Suit seeks $700,000 from man investigated in fraud probe BALTIMORE CITY

December 29, 1992|By Jay Apperson | Jay Apperson,Staff Writer

A Baltimore medical clinic employee, cleared of charges of practicing medicine without a license when a state investigation into insurance fraud unraveled, was sued yesterday by a Catonsville man who says his insurance company refuses to pay for treatment performed by the employee.

In the $700,000 suit filed in Baltimore Circuit Court, James Douglas says he was treated starting in December 1990 at the Surgicare Medical Center Inc., for a knee injury sustained in an automobile accident. Mr. Douglas, 68, says clinic employee Michael Jerome Sterrett claimed to be Dr. Reginald W. Stalling while conducting an examination and prescribing physical therapy and medication.

Dr. Stalling, who runs Surgicare, was charged last spring along with Mr. Sterrett and a third clinic employee in connection with the state attorney general office's 18-month probe into insurance fraud. All charges against the men were dropped in August because a state trooper's testimony in their case would have been tainted.

That action came three weeks after the attorney general's office dropped felony theft and insurance fraud charges against veteran Baltimore attorney Nelson R. Kandel; the trooper who posed as an uninjured accident victim when she visited the lawyer's office had, in fact, been injured in a car accident the day before the visit. Terri L. Taylor, then a corporal in the agency, also participated in the investigation that led to charges against the Surgicare employees, the only others to have been charged in the 18-month investigation.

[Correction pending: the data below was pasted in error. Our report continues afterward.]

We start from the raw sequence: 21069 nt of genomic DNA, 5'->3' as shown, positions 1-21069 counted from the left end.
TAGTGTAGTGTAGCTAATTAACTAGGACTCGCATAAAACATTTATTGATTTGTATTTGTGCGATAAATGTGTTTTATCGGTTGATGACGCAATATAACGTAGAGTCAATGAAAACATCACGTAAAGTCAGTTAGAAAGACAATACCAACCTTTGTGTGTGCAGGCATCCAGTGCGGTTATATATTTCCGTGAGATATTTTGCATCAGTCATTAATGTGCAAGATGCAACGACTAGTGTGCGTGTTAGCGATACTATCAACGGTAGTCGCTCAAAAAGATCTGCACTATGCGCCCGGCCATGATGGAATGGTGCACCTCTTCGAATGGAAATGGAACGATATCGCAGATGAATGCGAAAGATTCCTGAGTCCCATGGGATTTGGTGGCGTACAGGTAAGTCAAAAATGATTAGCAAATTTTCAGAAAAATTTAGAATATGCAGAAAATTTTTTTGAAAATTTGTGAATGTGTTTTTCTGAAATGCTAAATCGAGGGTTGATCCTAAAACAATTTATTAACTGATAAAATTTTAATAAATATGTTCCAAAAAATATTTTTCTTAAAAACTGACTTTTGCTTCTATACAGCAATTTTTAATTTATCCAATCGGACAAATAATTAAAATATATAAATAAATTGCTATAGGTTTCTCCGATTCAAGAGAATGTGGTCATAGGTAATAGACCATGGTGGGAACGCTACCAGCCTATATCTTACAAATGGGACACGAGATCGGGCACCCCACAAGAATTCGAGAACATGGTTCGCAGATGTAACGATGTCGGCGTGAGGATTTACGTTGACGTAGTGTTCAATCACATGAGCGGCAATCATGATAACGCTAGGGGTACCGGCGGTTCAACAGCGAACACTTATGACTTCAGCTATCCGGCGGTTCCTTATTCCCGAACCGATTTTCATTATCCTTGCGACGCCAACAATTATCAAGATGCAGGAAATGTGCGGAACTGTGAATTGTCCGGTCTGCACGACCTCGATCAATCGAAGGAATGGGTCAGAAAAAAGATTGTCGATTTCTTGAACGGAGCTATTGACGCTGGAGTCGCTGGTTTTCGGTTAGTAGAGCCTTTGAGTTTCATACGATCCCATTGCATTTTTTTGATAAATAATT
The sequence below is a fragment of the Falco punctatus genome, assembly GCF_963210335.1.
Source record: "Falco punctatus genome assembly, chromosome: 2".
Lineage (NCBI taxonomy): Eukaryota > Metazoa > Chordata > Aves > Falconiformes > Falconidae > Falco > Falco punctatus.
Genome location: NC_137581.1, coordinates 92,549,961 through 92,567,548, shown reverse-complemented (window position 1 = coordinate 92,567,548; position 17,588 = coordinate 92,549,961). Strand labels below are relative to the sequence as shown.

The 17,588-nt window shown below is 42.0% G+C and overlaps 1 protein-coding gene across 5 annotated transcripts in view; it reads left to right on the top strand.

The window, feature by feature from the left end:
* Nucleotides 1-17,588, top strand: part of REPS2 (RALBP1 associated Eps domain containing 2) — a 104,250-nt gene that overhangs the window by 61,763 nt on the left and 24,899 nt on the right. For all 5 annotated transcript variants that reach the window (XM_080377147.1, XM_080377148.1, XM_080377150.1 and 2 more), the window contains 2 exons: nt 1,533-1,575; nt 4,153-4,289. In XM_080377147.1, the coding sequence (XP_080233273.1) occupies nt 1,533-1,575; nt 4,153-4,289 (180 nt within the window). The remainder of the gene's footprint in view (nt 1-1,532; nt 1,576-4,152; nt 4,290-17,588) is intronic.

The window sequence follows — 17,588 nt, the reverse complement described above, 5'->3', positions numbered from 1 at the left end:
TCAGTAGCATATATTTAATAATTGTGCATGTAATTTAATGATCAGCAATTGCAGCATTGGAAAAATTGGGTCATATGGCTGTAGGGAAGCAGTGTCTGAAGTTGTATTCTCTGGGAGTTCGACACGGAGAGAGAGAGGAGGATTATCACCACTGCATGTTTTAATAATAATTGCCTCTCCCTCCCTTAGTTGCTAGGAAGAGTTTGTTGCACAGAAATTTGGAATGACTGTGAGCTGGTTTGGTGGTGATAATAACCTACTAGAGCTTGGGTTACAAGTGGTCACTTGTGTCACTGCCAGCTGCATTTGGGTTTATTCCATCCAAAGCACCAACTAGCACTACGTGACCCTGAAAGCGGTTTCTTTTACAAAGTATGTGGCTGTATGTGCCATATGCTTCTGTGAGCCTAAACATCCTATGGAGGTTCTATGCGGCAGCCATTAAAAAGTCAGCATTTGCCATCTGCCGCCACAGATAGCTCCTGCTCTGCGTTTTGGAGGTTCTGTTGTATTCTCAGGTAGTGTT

Mr. Douglas' lawyer, Dennis F. O'Brien, said yesterday the alleged deception came to light when an investigator from Allstate Insurance Co. heard about the charges against Mr. Sterrett and Dr. Stalling and showed the patient photographs of the men. In the suit, Mr. Douglas claims the insurance company refused to honor his claim for full value because his medical treatment was "in large part" performed by an unlicensed physician.

Mr. O'Brien says the medical bills from Surgicare came to about $3,200, but that his client is also seeking compensation for pain and suffering and lost wages. He is demanding $200,000 in compensatory damages and $500,000 in punitive damages.

Attempts to reach Mr. Sterrett for comment were unsuccessful. Dr. Stalling's lawyer, George L. Russell Jr., declined to comment.

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